People with alcohol addiction lack key enzyme: Scientists
In people with alcohol dependence, the production of a key enzyme shuts down in brain cells and the deficiency leads to continued use of alcohol despite adverse consequences, say researchers.
London: In people with alcohol dependence, the production of a key enzyme shuts down in brain cells and the deficiency leads to continued use of alcohol despite adverse consequences, say researchers.
The enzyme, PRDM2, has previously been studied in cancer research.
"But we didn't know that it has a function in the brain," said Markus Heilig, head of the Centre for Social and Affective Neuroscience (CSAN) at Linköping University in Sweden.
It has long been suspected that people with alcohol dependence have impaired function in the frontal lobes of the brain but the underlying biological mechanisms have not been known.
The research team, which includes researchers from both Linköping University and University of Miami, is the first to identify this molecular mechanism.
If frontal function is impaired, it is difficult for us to control our impulses.
A person with intact impulse control can walk past a bar on a warm day and think "a beer would be nice, but I can't have one now because I have to get back to work".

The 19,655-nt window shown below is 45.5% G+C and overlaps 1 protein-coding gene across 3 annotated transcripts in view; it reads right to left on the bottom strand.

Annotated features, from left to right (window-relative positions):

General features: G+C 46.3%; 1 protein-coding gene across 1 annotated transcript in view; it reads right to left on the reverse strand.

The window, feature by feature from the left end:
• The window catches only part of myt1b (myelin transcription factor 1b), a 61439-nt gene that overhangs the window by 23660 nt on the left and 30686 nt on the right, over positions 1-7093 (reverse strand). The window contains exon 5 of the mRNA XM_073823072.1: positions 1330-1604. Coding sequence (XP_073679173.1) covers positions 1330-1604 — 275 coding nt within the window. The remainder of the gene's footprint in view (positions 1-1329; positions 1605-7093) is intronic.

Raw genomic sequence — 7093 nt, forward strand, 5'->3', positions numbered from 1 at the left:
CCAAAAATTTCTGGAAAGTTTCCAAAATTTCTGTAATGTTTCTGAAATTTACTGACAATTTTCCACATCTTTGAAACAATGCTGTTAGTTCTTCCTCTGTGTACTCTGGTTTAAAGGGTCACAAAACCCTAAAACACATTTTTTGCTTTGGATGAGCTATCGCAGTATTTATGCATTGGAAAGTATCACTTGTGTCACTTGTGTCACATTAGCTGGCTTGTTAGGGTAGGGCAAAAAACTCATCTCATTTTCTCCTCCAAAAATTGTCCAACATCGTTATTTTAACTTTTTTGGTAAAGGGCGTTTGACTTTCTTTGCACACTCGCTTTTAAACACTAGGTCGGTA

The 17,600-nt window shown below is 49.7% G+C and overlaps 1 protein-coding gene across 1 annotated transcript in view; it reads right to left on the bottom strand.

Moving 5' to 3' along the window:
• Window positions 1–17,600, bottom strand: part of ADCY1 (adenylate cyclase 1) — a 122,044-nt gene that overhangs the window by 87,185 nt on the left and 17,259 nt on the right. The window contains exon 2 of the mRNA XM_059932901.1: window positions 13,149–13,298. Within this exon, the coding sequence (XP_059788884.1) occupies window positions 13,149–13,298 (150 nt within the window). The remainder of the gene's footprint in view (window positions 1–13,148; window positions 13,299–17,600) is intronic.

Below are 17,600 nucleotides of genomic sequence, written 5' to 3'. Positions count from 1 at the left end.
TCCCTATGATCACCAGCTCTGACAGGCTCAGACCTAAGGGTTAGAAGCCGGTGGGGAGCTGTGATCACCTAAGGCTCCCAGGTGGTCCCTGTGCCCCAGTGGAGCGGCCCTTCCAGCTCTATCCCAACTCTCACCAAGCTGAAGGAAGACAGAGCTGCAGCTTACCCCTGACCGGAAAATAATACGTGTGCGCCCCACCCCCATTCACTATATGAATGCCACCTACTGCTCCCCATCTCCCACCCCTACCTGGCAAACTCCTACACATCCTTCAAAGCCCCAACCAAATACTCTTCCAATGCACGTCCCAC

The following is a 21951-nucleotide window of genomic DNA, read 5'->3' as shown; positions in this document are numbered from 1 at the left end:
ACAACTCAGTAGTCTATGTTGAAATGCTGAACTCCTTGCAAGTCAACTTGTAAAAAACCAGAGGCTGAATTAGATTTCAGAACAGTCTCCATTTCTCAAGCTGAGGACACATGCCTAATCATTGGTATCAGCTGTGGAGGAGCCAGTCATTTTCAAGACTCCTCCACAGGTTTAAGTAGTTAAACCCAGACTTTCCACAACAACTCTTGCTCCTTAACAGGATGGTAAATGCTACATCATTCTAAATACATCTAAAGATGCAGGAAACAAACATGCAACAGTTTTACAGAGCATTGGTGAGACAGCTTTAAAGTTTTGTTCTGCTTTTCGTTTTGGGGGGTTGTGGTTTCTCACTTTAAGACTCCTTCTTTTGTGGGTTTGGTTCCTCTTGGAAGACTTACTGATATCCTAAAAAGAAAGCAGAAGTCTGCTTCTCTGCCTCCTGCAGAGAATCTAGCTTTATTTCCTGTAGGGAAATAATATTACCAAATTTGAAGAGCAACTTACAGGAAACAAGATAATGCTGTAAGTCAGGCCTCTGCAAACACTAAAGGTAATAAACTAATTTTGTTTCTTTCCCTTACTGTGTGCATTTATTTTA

An alcoholic does not have sufficient impulse control to refrain, thinking: "It's hot and I'm thirsty".
"PRDM2 controls the expression of several genes that are necessary for effective signalling between nerve cells. When too little enzyme is produced, no effective signals are sent from the cells that are supposed to stop the impulse," Professor Heilig noted.
The team has shown that alcohol dependence in rats leads to a down-regulation of PRDM2 production, which, in turn, leads to disruption of impulse control.
When the researchers knocked out the production of PRDM2 in the frontal lobes of rats that were not dependent, they observed the same behaviour - impulse control was disrupted.
"Over the long term, we want to contribute to developing effective medicines, but over the short term the important thing is to do away with the stigmatisation of alcoholism," Professor Heilig added.
The discovery was published in the journal Molecular Psychiatry.